He then studied the sheet of metal and raised his brows.

"What is it for?"

 

The well dressed man looked around, as if he suspected that spies were hiding in every shadow of the house that Jay was renovating. He leaned forward and spoke in a conspiratorial whisper.

 

“Can you keep a secret?” his pale blue eyes, magnified by the thick spectacles that dominated his otherwise bland face, darted around again “We’re making mining equipment. The parts are for constructing rockers, for placer miners. We’re also going in for portable sluices, as well as the usual picks and pans and shovels and what not. In a month’s time, there’ll be a stampede of greenhorn gold-mad speculators coming through this town from Canada, and I’m fixin’ to sell ‘em every last piece of equipment they’ll need.” He gave the Englishman a knowing nod.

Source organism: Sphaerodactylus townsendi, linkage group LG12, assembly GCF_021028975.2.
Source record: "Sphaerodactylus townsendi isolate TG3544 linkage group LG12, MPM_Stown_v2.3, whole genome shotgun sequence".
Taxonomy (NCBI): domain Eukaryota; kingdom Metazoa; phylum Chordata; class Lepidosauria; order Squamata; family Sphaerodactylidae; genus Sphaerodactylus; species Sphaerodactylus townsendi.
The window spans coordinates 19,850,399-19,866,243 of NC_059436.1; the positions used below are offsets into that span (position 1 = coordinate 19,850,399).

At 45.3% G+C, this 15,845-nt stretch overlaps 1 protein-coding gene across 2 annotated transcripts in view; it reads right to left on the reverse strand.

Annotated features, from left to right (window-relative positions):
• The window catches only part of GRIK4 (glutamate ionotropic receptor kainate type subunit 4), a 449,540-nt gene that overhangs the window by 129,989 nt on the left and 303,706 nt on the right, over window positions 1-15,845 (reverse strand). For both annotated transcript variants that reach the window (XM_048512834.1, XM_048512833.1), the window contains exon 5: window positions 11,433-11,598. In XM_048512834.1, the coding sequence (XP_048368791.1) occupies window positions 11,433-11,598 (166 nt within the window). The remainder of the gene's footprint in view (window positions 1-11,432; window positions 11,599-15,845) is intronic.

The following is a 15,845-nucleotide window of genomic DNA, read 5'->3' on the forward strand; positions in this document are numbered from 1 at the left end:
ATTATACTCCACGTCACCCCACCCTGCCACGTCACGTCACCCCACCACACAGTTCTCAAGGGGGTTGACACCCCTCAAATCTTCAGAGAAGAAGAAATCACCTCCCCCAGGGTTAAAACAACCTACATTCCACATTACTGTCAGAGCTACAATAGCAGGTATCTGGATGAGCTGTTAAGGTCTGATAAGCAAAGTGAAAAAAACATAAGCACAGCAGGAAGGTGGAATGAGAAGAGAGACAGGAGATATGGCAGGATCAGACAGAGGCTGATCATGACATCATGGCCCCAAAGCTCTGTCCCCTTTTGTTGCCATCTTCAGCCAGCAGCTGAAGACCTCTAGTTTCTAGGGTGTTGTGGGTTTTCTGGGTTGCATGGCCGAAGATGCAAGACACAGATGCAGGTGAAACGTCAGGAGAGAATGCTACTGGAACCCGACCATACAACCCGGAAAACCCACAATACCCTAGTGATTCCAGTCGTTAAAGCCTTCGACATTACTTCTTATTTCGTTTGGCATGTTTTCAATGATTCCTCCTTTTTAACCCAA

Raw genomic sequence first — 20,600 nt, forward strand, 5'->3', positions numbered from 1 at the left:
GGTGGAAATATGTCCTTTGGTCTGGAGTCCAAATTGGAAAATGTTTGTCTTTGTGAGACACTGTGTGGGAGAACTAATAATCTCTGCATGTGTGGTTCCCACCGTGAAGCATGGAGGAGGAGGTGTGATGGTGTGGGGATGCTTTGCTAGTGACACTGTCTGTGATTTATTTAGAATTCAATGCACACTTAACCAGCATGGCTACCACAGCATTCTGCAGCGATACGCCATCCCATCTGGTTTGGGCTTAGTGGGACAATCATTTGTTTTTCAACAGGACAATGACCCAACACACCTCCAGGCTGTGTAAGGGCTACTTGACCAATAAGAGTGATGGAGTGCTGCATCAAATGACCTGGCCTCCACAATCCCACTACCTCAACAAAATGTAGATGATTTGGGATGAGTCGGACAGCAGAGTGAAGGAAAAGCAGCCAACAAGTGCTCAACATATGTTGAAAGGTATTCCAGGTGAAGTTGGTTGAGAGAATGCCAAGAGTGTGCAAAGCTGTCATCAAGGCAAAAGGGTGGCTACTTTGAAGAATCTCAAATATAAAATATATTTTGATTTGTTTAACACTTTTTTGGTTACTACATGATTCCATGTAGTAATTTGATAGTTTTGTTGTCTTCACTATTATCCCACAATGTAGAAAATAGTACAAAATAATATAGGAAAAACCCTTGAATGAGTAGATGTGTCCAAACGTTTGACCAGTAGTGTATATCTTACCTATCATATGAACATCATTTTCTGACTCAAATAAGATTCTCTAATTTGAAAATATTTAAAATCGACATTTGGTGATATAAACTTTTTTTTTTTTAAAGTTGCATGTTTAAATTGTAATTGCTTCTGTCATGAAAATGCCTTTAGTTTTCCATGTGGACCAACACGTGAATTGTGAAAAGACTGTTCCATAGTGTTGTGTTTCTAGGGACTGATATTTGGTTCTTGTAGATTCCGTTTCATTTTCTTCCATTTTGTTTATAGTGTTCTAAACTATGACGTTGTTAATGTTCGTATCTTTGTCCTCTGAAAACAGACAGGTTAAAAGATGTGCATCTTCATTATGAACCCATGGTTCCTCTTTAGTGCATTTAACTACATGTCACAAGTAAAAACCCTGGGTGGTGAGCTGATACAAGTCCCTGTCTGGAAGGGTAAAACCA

“Now, you reckon you could take a shot at making these things, if we get you the tools and metal you’d need?" he asked with an air of excitement and expectation in his voice.

 

"I think I could but it'd take me a while."

 

“Ha ha! Good man!” beamed the fancy dude and clapped him on the shoulder “That’s the spirit!”

 

"Who pointed you my way? I mean...I usually do doors, fittings....even horse shoes or tools... This is new."

 

Lorenzo shrugged and tried to remember. “Well, I asked the Blacksmith on Main first, and the thing was well beyond him. So I went to the Saloon for a wet, and brought the subject up amongst the crowd there, surreptitious like: you know, bemoaned the state of modern metalworking, not like in the ‘good old days’ and saying that things had generally gone downhill since the days of Tubal Cain, that sort of banter. I knew that’d elicit the name of anyone who had any skill in the business.”

 

He repeated the words he’d heard. “The finest metal worker in Kalispell is an Englishman called Ryker, and he’s working right now in the old Jones House.” He pondered the voice in his head and remembered the face that went with it.